Herald editors gave the story three paragraphs on page 3B.

Chuck Rabin's online version of the story made mention of three other shootings that have taken place since 2012 that have left four dead and dozens wounded. But that information was edited out of the story that appeared in print.

Miami Herald, Dec. 16, 2014. 

So what story did Herald editors decide was more important than one of heavily-armed thugs continuing to hold a neighborhood hostage? Some idiotic nonsense on the most popular Google searches performed by Miamians in 2014.

Also relegated to the inside pages of Tuesday's Herald, was the horrific story of seven men arrested for allegedly kidnapping a 16-year-old schoolgirl and forcing her to take drugs and have sex with as many as 16 men over the course of a week.

Of course, had the 16-year-old rape victim been a student at Ransom Everglades, the story would almost certainly have been treated with a little more urgency and given more prominent play.


Earlier on Random Pixels: 'We are unglued' - Miami Herald continues to treat some South Florida neighborhoods as though they don't exist

And what story did Herald editors decide was more important than the kidnapping and repeated gang-rape of a 16-year-old schoolgirl?

This crap....fluff...

Miami Herald, Dec. 16, 2014, page 1A.

But by now, long-time readers of the Herald have grown accustomed to skimpy, or non-existent coverage of certain kinds of stories. And things are bound to get worse.

Over the past few months no fewer than 9 long-time staffers, most with decades of experience, have either retired or taken buyouts.

One staffer - a photographer with more than 30 years of service - was fired under mysterious circumstances.

Reporter Ina Cordle - a 20 year Herald veteran - is leaving the paper's skeletal business staff to join The Real Deal, a real estate website. Her last day at the paper is December 26.

Cammy Clark, the Herald's long-time Key West bureau chief lost her job after her position was eliminated.

For coverage of Keys news, the Herald will now rely on dispatches from the weekly Florida Keys Reporter, and twice-weekly Keynoter.

Thursday, December 11, 2014

Michel du Cille | 1956-2014

Photograph by Michel du Cille / Miami Herald (1987)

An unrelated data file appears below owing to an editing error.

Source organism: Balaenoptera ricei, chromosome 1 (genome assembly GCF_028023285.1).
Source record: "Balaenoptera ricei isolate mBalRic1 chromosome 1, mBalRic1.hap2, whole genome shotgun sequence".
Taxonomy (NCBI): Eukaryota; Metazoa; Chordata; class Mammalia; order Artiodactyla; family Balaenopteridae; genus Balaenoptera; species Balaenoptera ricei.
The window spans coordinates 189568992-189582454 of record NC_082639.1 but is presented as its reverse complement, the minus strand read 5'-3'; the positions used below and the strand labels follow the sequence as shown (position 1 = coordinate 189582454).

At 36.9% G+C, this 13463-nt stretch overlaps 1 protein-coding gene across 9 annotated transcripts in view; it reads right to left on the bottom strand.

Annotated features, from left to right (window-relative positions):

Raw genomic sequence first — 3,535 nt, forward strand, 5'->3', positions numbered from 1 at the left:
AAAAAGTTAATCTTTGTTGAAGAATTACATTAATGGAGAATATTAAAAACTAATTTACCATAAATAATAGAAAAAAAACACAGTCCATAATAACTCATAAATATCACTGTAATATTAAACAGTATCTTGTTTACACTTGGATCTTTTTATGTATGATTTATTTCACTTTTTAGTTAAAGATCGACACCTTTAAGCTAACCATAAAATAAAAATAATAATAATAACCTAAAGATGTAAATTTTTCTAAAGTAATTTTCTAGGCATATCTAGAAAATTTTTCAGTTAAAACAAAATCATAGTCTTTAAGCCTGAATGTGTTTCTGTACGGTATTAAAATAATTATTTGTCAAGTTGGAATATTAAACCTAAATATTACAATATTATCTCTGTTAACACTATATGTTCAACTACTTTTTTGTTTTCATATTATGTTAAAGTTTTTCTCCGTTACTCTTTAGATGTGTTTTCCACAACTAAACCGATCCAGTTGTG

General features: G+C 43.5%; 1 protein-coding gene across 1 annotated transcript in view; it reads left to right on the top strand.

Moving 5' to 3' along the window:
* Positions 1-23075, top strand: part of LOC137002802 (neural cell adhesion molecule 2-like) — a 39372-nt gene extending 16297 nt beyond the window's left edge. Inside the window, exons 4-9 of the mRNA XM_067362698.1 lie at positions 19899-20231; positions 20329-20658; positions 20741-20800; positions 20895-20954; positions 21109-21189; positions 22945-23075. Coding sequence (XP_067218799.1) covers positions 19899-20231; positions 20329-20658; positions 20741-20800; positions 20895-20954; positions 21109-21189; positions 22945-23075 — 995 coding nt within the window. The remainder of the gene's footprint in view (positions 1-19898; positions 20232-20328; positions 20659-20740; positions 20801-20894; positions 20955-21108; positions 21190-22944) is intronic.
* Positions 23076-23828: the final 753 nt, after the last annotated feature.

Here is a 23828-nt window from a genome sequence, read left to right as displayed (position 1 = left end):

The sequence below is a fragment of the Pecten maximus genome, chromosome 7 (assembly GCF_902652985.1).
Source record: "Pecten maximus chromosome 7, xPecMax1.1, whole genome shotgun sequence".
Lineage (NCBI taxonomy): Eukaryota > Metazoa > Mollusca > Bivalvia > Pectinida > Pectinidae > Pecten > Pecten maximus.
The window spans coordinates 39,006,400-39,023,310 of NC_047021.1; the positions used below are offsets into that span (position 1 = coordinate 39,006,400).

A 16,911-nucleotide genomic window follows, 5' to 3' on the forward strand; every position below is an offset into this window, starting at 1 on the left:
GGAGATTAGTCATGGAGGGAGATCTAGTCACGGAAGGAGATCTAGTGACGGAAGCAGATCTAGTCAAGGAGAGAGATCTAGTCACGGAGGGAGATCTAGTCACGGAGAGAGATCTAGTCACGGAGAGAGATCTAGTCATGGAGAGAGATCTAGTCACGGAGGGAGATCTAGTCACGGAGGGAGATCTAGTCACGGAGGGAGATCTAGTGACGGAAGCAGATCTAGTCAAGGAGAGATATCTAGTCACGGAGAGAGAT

"A man looks through a broken window of an empty apartment. 

Unoccupied apartments became the crack den for many of the addicts 
at the apartment complex turned crack cocaine supermarket 
on the corner of Northeast Second Avenue and 71st Street. "
Via the Miami Herald. 


From the Boca Raton News, Oct. 6, 1986
(Click to enlarge.)


Every profession has its giants....those who set the standards for all the rest. In photojournalism, that person was former Miami Herald photographer Michel du Cille. Thursday night, his friends and colleagues learned that Michel - a three-time Pulitzer Prize winner - died of an apparent heart attack while covering the Ebola crisis in Liberia for the Washington Post.


Michel du Cille, Post photojournalist who won Pulitzer three times, dies at 58


Wednesday, December 03, 2014

The way we were...police horse gets the boot because of 'bad attitude'

Miami News, Dec. 4, 1984.

30 years ago this week the Miami News reported that Travelin Gambler, a 10 year-old Appaloosa assigned to the Metro Police Department's mounted patrol unit, was being kicked off the force after just two years of service.

In a memo to Metro commissioners, County Manager Merrett Stierheim wrote that the horse had "developed behavioral problems and has become very aggressive and uncontrollable, unseating riders."


Tuesday, December 02, 2014

Revenge of the bridge tender


Somewhere, Neil Rogers is smiling.
Officials are investigating after a large yacht collided with the Broad Causeway Bridge, closing it to traffic in both directions, Tuesday afternoon.

Click to enlarge.

h/t: Alfred Spellman